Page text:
I was once told that Noma, a 2 Michelin Star restaurant, had a dish where they used the entire pumpkin for one meal. You ate everything. Nothing happened to you. It tasted great. No one died.
WHAT A NOVELTY.
Compost has become the go to method or reducing landfill and turning food waste back into nutrient dense plant food. This is fantastic, but imagine if you didn’t have to turn things you PAID for into soil?
The internet is a magical thing. Next time you go to throw food waste into the bin, stop and search the web for ways to use said “waste.”
Here I offer a short list of ideas. The rest is up to the webs of the wide world and your own creative minds.
- Broccoli and Cauliflower and Kale stems and leaves can be steamed and sautéed. Soups, Stir-fries, Dumplings, are all things that these can be added to.
- Winter Squash Seeds (Pumpkin, Butternut, Acorn ect.) can be saved, roasted and sprinkled on top of dishes for extra nutrients, texture and garnish.
- Meat Bones. When you are finished your roast chicken, beef or pork, save the bones and boil with herbs for a couple hours. Strain, and separate meat and bones. Put meat back in broth and use as a base for many dishes. Homemade broth can pull out nutrients from animal bones that would normally go in the trash. Hard Cheese Rinds are also a great addition of flavour to any broth.
- All Vegetable Scraps can be saved for a veggie broth as well. Freeze onion ends, carrot tops, kale stems, cabbage cores, and many other items until you have a big enough collection to make a broth. I would strongly recommend only doing this with organic produce, as you are essentially concentrating the component of these veg into one pot. (SIDE NOTE: BUY ORGANIC AND YOU CAN ALMOST ALWAYS EAT MORE OF THE VEGETABLE AND SAVE TIME PEELING EVERYTHING)
- Coffee grounds saved my skin last winter. This year I was generously gifted with some lovely face scrubs, but last winter, a tablespoon of coffee grounds, and some nice almond oil I splurged on mixed together to provide the most glorious face scrub.
- Bruised and over-ripe fruit are the ultimate source for baking goodness. Throw them in oatmeal or muffins, or even smoothies, but not the bin!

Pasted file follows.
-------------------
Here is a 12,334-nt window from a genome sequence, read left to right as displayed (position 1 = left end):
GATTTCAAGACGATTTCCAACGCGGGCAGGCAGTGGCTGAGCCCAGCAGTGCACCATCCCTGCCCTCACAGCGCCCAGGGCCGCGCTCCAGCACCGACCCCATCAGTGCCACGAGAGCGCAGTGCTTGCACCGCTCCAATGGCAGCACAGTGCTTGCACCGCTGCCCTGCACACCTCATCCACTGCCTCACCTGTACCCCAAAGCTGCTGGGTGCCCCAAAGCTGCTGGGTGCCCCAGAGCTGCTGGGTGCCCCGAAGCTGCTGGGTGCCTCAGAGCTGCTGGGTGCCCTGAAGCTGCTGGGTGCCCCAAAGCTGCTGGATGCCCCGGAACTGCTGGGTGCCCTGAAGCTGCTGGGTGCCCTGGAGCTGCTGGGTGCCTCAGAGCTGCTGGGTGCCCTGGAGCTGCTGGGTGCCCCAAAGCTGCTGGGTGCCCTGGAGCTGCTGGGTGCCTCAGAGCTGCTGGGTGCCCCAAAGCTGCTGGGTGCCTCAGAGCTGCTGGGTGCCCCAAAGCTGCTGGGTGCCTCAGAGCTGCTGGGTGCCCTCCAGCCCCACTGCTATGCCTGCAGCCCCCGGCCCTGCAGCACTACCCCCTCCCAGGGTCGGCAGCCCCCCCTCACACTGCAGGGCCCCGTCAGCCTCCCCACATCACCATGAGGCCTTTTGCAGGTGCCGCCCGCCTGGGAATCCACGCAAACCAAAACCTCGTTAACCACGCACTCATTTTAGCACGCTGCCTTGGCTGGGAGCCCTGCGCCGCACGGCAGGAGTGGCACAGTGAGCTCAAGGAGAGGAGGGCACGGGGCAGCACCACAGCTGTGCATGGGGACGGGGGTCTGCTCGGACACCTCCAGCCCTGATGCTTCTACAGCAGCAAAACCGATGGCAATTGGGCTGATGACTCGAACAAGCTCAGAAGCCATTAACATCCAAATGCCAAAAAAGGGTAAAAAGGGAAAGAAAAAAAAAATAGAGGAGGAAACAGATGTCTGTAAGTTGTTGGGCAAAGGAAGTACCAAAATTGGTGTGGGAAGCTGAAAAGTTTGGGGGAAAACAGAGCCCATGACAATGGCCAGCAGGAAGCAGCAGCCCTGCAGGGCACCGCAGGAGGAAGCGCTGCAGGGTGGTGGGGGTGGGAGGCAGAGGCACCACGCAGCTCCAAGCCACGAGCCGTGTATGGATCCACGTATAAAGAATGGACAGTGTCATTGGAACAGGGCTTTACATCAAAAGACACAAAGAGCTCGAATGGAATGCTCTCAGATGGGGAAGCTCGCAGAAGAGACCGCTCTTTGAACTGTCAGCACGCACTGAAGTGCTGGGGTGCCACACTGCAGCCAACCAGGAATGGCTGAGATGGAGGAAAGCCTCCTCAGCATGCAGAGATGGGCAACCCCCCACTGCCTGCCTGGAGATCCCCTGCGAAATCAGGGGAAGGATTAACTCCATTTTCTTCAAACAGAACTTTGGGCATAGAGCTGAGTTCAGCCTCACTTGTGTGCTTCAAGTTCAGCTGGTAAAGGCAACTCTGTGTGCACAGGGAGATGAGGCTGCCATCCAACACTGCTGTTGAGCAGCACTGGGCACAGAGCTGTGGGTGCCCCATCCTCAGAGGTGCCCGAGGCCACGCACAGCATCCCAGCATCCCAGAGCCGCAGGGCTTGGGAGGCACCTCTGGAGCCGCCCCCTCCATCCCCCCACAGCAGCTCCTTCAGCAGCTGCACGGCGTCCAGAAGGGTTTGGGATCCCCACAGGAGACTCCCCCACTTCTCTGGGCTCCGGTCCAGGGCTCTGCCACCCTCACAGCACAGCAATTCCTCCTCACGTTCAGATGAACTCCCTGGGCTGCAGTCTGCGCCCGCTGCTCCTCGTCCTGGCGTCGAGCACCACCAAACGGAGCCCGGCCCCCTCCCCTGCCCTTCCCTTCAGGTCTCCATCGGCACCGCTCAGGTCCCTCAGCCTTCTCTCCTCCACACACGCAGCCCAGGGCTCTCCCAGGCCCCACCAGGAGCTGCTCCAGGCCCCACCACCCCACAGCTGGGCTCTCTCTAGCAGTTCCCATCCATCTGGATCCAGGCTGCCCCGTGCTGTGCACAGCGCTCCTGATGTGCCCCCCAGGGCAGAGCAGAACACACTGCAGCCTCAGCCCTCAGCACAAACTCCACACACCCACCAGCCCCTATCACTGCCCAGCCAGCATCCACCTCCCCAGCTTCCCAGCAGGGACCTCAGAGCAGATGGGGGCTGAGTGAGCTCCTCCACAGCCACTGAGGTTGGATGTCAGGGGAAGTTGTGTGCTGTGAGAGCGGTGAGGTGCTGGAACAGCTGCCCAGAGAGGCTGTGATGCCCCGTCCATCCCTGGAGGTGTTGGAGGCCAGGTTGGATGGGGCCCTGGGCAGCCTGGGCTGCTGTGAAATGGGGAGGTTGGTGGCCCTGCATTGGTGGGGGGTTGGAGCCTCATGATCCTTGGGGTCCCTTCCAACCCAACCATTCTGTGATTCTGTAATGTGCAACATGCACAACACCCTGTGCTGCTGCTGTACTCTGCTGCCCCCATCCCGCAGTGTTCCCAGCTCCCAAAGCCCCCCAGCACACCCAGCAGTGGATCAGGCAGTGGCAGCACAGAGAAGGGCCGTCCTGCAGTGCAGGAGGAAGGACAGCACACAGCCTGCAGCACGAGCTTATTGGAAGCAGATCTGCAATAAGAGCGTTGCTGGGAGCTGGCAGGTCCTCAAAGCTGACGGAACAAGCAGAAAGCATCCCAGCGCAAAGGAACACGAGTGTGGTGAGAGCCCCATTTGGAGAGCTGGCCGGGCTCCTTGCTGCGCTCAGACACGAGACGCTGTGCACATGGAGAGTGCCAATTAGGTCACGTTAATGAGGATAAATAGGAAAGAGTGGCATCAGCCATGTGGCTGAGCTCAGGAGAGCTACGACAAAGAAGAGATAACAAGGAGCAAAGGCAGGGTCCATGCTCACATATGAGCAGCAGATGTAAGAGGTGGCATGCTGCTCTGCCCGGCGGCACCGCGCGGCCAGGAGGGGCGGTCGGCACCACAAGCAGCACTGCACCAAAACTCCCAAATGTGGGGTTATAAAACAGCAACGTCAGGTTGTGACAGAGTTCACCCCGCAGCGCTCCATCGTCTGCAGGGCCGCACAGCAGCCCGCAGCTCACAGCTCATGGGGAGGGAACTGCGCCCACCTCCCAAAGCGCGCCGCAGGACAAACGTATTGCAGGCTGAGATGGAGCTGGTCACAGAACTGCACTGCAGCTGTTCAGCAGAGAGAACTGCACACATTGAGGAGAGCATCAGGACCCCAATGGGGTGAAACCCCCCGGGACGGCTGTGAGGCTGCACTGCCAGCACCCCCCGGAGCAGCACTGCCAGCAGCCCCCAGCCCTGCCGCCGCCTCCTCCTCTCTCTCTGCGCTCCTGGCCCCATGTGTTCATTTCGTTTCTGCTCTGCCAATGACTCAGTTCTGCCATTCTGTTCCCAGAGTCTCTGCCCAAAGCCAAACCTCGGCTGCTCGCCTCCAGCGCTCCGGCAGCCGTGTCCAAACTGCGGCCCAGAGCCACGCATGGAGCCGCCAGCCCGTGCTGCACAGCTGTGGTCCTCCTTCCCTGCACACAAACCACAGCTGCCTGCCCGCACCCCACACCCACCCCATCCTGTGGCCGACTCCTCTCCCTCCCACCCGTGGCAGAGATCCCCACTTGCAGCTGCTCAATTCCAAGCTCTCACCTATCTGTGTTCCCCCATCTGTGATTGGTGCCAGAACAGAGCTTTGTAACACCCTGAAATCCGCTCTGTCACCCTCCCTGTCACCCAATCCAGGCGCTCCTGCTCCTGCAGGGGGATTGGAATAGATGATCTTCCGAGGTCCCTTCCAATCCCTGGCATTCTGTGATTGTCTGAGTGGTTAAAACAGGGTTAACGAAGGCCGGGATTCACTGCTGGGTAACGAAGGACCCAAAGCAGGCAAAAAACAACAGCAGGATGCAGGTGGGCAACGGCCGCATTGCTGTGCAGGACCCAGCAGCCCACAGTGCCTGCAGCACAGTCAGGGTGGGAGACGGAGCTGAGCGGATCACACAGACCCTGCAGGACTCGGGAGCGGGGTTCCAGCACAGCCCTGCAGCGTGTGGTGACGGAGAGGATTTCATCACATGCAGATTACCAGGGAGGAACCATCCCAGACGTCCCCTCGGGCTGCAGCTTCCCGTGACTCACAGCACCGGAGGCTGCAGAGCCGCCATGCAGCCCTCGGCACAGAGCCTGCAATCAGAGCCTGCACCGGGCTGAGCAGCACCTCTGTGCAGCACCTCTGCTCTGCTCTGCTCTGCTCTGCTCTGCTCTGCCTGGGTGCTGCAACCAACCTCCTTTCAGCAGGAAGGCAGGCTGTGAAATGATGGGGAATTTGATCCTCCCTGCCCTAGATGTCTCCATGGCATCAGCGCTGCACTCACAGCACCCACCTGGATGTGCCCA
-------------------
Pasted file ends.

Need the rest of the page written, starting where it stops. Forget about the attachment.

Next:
- Green Tops of Root Vegetables are also and excellent source of nutrients. Most farmers leave them on for aesthetics and to show the freshness of the produce, but few expect you to actually eat them. DO IT. You can get so much more food out of those carrot and turnips than just their root. (Search da googs for further details.)
- Apple Peels/Cores can also be saved along with other fruit scraps and turned into vinegar. I will admit that this may be a bit extreme and fermenting foods may not be your thing, however my sister introduced me to to a not so healthy but delicious snack option of sugar coated apple peel crisps. SO FUN!
I’ve been reading about how large portions of the nutrients in rice are lost in modern day milling practices, specifically thiamin which in the 19th century caused an increased amount of people whose diets where high in rice and low on meat to be plagued by something called the beriberi disease.* That being said I’ve shifted to a more whole grain approach. Eating all parts of the food we harvest is so important to reducing waste, but it is clearly also crucial to our health. If you are a meat eater it is important to know that different parts of the animal provide different kinds of nutrients. If you are a plant eater it is important to know that you can in fact eat the roots of cilantro as well as the tops, and the whole grain does more for you than refined grains do. It seems so simple, but refined and processed food has eliminated so much of those key nutrients. I believe we can get a bigger bang for our buck nutrient wise, the less processed our food is, even if the up front costs seem more expensive, our bodies will thank us in the long run.
Waste not, eat lots.
*On Food and Cooking by Harold McGee